Due to some unforeseen technical difficulties with my will-power, I am forced to delay the production on the long awaited series of unfortunate events. Rather unfortunate, it is.
Anyway, things back at camp have largely settled down into a steady routine: I go on a very tiring physical training in the morning, then slump on my bed for the rest of the day, occasionally rousing to interrupt some excited debate going on in the bunk.
Lying on your bed motionless, even when you are not really sleeping helps aplenty, especially when you get to overhear interesting opinions about you that would normally never fall within the cavities of your ear... Talk about reconnaissance.
The schedule for these few days are evenly split between Advanced Close Combat Training (which teaches us to do fight unarmed) and the Standard Obstacle Course, which is an eleven-obstacle long run, with a 700 metre run down, and a 600 metre dash to the finishing line. SOC is tough, we have to finish it under 9.5 minutes to pass. The course in the camp ups the ante with a continuous upslope gradient all the way from the start till the finishing line. I can't see myself believing the words of conducting officers who claim that the ground is actually flat.
We got partially lucky today. They managed to book a much easier obstacle course in another camp. It has very steep down slopes, little hindering gradients, but a seemingly long run down and finishing dash. I took the test there before (which I very obviously failed) so I pretty much had a pre-conception on what to expect.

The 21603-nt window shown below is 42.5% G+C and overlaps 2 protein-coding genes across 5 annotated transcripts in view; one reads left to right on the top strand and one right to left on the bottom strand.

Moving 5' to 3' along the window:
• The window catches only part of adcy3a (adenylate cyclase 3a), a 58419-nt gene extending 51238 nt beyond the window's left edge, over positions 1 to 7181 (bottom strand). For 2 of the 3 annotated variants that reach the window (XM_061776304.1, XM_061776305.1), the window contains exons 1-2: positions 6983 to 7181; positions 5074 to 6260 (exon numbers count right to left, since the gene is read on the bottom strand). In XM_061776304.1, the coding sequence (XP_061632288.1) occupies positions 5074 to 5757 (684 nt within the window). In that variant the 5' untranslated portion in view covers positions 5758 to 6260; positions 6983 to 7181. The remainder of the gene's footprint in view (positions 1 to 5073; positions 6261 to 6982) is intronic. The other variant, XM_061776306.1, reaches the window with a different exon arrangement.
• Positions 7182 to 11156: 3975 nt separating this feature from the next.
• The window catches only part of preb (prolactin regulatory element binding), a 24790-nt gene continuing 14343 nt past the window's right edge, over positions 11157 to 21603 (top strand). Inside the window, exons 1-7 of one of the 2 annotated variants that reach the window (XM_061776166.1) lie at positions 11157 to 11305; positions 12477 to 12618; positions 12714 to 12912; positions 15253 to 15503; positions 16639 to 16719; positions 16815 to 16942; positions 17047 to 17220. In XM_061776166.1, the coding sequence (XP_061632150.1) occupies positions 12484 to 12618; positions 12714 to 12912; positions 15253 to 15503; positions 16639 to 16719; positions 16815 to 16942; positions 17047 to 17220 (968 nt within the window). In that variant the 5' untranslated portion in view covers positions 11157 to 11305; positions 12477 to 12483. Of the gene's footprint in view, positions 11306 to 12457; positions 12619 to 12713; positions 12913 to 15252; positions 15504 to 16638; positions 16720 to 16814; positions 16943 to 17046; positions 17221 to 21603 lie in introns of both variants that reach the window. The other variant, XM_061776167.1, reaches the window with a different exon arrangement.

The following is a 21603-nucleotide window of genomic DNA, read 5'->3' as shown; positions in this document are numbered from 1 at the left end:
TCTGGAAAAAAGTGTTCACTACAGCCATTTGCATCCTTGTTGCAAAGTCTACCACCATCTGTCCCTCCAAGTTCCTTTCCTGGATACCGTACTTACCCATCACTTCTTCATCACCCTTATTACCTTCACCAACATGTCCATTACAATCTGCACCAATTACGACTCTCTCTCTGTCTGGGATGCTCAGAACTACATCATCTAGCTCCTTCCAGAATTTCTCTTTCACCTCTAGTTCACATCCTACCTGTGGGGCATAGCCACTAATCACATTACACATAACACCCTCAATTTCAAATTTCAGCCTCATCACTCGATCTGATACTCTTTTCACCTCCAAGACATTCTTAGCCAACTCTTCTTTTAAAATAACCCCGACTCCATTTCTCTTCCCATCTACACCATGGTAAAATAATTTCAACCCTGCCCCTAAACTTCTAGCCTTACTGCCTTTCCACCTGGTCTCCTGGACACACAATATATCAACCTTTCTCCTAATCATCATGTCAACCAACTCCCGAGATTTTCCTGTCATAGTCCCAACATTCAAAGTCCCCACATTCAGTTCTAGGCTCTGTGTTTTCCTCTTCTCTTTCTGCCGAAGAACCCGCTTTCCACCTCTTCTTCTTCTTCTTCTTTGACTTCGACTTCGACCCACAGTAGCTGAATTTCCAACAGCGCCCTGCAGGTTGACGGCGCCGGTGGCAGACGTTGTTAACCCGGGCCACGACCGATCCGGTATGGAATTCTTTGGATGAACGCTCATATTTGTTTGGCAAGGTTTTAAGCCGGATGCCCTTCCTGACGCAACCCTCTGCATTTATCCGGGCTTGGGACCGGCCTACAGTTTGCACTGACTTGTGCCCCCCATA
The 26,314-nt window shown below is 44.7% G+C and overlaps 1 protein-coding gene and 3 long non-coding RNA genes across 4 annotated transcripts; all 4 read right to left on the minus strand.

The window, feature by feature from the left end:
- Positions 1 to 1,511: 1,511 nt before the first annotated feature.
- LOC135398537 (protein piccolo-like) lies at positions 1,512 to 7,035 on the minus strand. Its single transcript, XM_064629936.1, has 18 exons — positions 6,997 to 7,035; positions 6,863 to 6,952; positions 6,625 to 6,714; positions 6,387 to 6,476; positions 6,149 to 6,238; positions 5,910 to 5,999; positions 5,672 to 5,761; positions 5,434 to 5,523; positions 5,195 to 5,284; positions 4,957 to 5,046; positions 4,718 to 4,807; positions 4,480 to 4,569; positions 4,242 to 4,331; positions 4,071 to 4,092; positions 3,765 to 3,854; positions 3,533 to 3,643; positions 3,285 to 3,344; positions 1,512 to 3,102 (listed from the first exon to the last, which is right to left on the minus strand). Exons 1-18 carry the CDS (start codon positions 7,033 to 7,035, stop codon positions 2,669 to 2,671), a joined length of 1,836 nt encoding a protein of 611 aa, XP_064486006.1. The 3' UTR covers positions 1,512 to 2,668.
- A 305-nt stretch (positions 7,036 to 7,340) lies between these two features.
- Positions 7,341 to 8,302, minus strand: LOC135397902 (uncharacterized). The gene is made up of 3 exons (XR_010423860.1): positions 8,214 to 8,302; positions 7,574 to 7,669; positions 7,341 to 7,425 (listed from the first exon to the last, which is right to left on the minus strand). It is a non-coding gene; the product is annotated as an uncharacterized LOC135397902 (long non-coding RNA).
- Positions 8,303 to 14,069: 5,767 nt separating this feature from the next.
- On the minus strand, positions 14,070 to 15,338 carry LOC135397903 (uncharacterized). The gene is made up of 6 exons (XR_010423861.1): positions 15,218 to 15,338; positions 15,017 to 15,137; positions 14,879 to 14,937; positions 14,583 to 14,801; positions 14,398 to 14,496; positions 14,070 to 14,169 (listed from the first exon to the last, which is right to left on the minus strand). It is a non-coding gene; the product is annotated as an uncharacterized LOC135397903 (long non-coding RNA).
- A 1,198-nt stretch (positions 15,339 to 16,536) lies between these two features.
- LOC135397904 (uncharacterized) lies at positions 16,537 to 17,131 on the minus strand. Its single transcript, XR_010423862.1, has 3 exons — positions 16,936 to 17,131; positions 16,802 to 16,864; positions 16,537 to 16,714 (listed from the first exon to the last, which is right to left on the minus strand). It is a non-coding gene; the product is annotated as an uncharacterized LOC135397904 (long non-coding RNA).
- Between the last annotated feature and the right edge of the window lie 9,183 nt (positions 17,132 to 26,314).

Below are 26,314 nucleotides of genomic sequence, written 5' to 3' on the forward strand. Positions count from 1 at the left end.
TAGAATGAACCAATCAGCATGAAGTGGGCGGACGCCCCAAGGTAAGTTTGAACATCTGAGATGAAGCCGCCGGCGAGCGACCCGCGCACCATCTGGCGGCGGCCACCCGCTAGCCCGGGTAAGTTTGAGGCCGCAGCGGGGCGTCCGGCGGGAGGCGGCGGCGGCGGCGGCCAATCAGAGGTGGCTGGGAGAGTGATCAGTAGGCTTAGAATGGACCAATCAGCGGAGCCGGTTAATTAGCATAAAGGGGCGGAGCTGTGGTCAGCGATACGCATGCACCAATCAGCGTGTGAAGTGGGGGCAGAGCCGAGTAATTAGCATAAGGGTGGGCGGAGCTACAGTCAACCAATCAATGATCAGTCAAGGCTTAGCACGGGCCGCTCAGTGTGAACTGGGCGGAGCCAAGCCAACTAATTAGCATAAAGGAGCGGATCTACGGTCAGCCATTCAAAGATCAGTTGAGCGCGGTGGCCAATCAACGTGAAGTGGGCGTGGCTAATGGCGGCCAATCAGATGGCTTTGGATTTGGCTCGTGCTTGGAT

To further improve my chances, I applied all the psychological techniques to mentally prepare myself for the test. At around 3 pm, all the test takers assembled on the ground, and boarded the vehicles that would take us to the camp. Just as the vehicles got into the second gear, the first drop of trouble fell onto the roof. Then the second. And then came the third. Soon, the road was wet with the sudden downpour. The conducting officer had no choice but to cancel the test. This coming after two weeks of running, and an entire day of mental psyching, was a real wet blanket.
You couldn't see the urgency in my passing the test right?
Well, a few weeks ago, the big bosses up above suddenly decided to impose unrealistic sleeping timings, and have largely curbed the nights outside camp, such that the only realistic chance of even going out for a little bit of LAN gaming would have to depend totally on me passing the SOC. I won't go into a discussion into the morals of the people involved, but I have to say that I am quite disappointed. Call it the feeling of betrayal if you would.